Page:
• Our critical assessment of the proposed Schoenstatt retirement village resulted in modifications to the design which have now been approved.

It may appear that the CRRA are opposed to high density retirement villages but this is not the case at all – every development must be considered in light of the future vision of the Constantia valley informed by planning principles, cultural and natural heritage resources and at the same time recognizing the need for managed change in response to development pressures.

  • The long running ‘Pot House’ case was finalized this year, the City approving it despite our appeal however with conditions which we insisted on.
  • We assisted a group of neighbours in appealing the City decision to approve the Embassy Hill function venue – hopefully some of the recommendations will be approved by the Mayor who has the final say.
  • We have been extensively consulted on heritage and planning at Constantia Uitsig and will continue to keep a close eye on developments there.
  • In April Land Use sub-committee members had a meeting with Deputy Mayor Ald Ian Neilson to discuss differences in the City’s and our interpretation of planning instruments, also densification, enforcement, transparency and other matters. The outcome was the recognition of the need for a workshop with senior City planners where such issues can be debated and hopefully a common vision agreed.

Unfortunately Yvonne Leibman has decided to step down from the Land Use and Heritage sub-committees after many years of dedicated service for which we can all be very grateful – the Constantia Valley would look very different today had it not been for her invaluable contribution, Glendirk farm being only one example.

As a result we are looking for members preferably with legal/town planning background to join this important sub-committee.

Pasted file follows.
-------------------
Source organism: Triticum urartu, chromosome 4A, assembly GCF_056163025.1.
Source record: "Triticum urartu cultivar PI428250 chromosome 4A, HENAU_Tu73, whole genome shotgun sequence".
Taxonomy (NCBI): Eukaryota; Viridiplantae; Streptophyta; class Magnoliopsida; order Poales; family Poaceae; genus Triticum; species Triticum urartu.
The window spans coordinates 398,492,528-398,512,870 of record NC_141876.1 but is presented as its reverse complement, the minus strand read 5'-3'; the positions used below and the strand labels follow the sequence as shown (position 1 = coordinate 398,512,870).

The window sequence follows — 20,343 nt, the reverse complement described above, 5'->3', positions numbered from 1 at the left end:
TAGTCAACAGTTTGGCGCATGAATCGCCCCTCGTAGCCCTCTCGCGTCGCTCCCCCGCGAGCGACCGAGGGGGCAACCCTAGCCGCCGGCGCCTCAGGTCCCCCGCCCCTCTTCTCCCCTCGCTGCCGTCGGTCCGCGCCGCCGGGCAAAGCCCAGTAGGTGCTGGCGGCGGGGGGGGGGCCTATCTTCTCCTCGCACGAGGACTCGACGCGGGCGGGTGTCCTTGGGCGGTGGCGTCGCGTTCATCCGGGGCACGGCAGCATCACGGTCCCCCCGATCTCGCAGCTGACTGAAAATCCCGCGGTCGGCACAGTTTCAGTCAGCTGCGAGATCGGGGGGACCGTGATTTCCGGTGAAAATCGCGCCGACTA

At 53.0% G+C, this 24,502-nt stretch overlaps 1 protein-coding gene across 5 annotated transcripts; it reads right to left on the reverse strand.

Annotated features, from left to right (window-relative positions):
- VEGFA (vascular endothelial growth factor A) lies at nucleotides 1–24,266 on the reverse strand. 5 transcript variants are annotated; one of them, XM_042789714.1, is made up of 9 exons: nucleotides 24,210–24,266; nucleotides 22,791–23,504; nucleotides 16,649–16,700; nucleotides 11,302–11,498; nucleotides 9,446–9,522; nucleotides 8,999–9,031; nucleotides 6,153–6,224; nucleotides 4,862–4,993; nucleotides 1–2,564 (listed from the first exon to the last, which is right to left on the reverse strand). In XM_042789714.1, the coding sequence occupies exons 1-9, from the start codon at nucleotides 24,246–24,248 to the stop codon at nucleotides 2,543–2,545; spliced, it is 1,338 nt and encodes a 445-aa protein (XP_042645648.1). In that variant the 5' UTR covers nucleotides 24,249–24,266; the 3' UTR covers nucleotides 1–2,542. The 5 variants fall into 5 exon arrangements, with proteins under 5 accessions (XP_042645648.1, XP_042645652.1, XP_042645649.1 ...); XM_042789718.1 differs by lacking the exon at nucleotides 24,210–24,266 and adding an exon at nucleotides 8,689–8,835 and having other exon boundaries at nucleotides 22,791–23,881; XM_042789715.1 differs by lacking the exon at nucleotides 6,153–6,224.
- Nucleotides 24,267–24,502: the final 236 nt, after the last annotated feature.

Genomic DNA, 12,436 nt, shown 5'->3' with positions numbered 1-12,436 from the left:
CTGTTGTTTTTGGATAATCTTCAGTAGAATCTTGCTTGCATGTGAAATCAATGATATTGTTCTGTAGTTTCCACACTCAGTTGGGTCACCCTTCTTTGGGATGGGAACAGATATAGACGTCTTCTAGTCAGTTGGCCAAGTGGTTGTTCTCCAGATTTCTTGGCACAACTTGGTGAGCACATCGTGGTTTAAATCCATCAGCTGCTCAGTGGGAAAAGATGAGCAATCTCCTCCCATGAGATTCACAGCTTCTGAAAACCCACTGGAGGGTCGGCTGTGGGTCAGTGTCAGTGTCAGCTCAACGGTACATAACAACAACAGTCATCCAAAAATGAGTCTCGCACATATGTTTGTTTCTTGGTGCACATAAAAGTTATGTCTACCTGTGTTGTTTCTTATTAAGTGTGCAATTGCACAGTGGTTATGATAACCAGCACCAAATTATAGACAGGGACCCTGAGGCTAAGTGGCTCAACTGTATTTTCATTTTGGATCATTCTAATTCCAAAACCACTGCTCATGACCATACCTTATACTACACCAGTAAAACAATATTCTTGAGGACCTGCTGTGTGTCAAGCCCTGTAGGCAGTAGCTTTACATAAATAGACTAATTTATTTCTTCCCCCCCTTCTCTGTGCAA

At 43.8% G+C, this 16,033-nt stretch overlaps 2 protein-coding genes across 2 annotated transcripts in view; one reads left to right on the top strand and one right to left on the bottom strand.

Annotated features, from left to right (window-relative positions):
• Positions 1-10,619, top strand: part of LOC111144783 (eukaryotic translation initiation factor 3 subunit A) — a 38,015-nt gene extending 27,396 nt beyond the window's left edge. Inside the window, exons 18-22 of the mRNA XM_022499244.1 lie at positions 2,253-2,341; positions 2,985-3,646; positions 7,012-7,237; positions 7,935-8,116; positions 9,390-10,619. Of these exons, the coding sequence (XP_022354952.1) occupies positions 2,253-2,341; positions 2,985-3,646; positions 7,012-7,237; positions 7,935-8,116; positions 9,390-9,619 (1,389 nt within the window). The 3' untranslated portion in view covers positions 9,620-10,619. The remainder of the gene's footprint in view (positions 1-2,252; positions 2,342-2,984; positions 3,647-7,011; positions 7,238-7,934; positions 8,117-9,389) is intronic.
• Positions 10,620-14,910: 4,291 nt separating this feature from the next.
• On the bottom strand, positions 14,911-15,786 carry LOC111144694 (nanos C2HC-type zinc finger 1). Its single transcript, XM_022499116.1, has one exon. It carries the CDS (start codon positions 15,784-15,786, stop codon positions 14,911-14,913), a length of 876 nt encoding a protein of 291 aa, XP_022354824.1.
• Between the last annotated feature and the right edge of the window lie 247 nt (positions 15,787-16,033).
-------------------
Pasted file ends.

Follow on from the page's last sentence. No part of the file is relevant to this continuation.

Green Environment

  • Brian Ratcliffe has continued to play an active role in green environmental issues and he has been the driving force behind the de Hel rehabilitation project which is now well under way with the access road upgraded and alien vegetation removed. He is also an ExCo member of the Friends of Constantia Valley Greenbelts who have approached us with a view to forming a stronger affiliation with the CRRA. We have many common interests and it would make sense to share resources and have a collective voice when dealing with authorities.

Constantia Village Servitude Agreement

  • The CV sub-committee engages with Growthpoint to monitor compliance with the servitude agreement and address issues raised by residents. One such issue has been the temporary refrigeration containers that are set up in the eastern parking area to increase storage capacity during the December and Easter peak periods. Growthpoint have at last committed to a permanent solution which should be completed by December. We are also trying to persuade them to erect a fence on the Alphen Spar corner to address the ‘vagrant’ issue there.